Nomura’s base case view on the market’s macro ecosystem this year has been one in which growth remains weak, thereby keeping inflation in check and keeping the rate and liquidity environment benign. Our Mar-end 2014 Sensex target remains at 21700. Nomura remains overweight on rate cyclicals and defensive growth plays and is underweight on domestic growth cyclicals. The brokerage’s top five stock picks for the year are ICICI Bank, ITC, M&M, DrReddy’s and Zee Entertainment.
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Citing weaker demand and lower inflation, Nomura expects the RBI to cut policy rates further. Power problems have been blamed for manufacturing woes
In a recent note to its clients, Nomura expects domestic demand to weaken further with a downward bias in prices. Manufacturing has taken a big hit, thanks to power problems. It also expects that this would be the reason for the Reserve Bank of India (RBI) to cut interest rates. The report states: “The PMI data suggests that domestic demand continued to lose momentum in April and is likely to remain weak in the near term. Nonetheless, weak demand and stable input costs should help reduce inflationary pressures which should increase the space available for the Reserve Bank of India to cut policy rates.” PMI fell to 51 in April from 52 in March.
It is pertinent to note that many investors were bullish as gold as well as crude oil prices plummeted, which kept bulls’ hopes high. But there’s a flip side to falling commodity prices: lower demand. And it is the low demand that caused the downward pressure. The report states: “The new orders index (52.3 from 52.8) fell further in April while the new export orders index (51.1 from 50.4) rose, suggesting a further slowdown in domestic demand and some pick up in external demand.”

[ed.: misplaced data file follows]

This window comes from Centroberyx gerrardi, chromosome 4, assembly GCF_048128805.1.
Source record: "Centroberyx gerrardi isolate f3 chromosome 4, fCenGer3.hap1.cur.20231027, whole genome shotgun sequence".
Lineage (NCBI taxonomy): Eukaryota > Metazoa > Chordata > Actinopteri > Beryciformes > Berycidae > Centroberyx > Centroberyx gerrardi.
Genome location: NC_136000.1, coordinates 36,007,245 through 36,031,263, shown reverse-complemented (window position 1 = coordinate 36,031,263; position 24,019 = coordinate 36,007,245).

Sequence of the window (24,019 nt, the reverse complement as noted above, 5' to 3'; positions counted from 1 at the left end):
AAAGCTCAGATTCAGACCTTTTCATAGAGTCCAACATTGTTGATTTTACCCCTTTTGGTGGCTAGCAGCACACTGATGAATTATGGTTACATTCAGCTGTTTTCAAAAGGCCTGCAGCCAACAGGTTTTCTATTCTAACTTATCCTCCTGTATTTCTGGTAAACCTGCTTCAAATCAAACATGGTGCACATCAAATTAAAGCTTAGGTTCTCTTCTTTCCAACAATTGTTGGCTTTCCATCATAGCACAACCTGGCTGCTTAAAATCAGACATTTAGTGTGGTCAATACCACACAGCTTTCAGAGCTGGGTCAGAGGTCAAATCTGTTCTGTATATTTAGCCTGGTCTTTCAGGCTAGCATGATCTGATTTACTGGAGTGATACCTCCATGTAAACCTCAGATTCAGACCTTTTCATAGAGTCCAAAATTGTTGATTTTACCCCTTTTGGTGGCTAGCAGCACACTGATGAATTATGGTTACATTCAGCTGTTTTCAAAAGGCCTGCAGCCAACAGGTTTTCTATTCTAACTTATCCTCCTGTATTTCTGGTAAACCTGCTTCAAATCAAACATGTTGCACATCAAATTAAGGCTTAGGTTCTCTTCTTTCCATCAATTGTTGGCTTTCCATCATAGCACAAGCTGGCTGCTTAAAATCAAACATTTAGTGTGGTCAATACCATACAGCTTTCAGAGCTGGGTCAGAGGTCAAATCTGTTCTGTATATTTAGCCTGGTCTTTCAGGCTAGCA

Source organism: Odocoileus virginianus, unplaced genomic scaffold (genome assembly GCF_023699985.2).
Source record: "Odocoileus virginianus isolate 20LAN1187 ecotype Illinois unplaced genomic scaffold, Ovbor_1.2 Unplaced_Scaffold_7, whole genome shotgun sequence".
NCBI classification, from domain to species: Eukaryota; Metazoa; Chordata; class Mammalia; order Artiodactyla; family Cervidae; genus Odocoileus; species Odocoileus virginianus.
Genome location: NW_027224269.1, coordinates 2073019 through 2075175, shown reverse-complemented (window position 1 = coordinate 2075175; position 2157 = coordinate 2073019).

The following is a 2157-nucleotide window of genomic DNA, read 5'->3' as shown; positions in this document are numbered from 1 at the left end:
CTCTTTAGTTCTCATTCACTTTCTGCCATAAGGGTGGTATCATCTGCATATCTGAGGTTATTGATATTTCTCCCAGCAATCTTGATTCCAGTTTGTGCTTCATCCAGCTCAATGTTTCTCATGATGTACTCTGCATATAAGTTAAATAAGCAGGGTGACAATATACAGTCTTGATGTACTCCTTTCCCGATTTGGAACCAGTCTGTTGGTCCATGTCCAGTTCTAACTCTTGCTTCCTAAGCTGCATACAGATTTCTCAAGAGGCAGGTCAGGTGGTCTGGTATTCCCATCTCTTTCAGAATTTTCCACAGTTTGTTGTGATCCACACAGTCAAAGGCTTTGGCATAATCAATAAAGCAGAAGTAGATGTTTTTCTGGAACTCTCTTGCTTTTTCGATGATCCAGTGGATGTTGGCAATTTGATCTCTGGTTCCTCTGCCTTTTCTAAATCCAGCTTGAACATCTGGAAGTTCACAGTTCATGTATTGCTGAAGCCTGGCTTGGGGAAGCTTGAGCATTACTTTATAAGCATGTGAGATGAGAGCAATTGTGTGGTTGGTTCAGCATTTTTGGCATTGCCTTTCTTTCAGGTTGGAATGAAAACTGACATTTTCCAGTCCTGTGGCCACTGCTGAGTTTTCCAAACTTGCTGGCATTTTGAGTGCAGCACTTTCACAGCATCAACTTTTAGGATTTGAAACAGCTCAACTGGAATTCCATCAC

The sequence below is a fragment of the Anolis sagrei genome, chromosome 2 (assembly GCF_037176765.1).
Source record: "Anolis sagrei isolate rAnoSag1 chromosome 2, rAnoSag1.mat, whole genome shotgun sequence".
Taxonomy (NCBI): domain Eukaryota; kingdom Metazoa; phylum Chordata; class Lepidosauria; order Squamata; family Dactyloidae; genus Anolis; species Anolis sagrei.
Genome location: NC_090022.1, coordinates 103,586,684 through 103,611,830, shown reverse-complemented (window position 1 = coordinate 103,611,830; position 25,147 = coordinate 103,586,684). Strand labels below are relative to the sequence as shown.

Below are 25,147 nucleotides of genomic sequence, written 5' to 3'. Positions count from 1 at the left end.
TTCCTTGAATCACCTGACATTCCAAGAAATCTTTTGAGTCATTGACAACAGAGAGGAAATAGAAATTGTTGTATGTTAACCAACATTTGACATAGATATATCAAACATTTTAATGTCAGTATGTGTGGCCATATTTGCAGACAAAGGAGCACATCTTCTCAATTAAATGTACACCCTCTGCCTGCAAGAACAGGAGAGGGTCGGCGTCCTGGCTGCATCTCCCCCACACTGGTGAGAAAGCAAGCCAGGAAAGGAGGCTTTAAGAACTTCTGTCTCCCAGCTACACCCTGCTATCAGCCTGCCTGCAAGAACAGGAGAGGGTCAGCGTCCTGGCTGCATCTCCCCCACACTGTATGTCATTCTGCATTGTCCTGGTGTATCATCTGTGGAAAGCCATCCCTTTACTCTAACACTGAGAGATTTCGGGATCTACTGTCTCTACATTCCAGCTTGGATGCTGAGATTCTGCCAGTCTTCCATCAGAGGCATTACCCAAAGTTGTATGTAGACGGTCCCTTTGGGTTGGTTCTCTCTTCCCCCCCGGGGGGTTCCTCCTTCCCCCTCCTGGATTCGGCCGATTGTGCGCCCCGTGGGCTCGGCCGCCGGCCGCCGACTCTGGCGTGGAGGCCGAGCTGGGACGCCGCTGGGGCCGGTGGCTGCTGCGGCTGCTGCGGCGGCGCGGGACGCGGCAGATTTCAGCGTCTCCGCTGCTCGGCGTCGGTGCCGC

The lower demand has led to contraction of output and supply. Manufacturers are cutting down on production to save cost, and to match prevailing lower demand. It was also mentioned that power problems were a big cause, something that has been affected by government policy paralysis. The note states: “The output index fell to 50.2 from 51.6, as manufacturers likely cut production on weak demand and persistent power shortages. The finished goods inventory index rose back above the contraction/expansion threshold of 50 (to 50.7 from 48.5) and the new orders/inventory ratio fell for the sixth straight month to 1.03 from 1.09, which indicates manufacturing activity is unlikely to pick up in the near term.”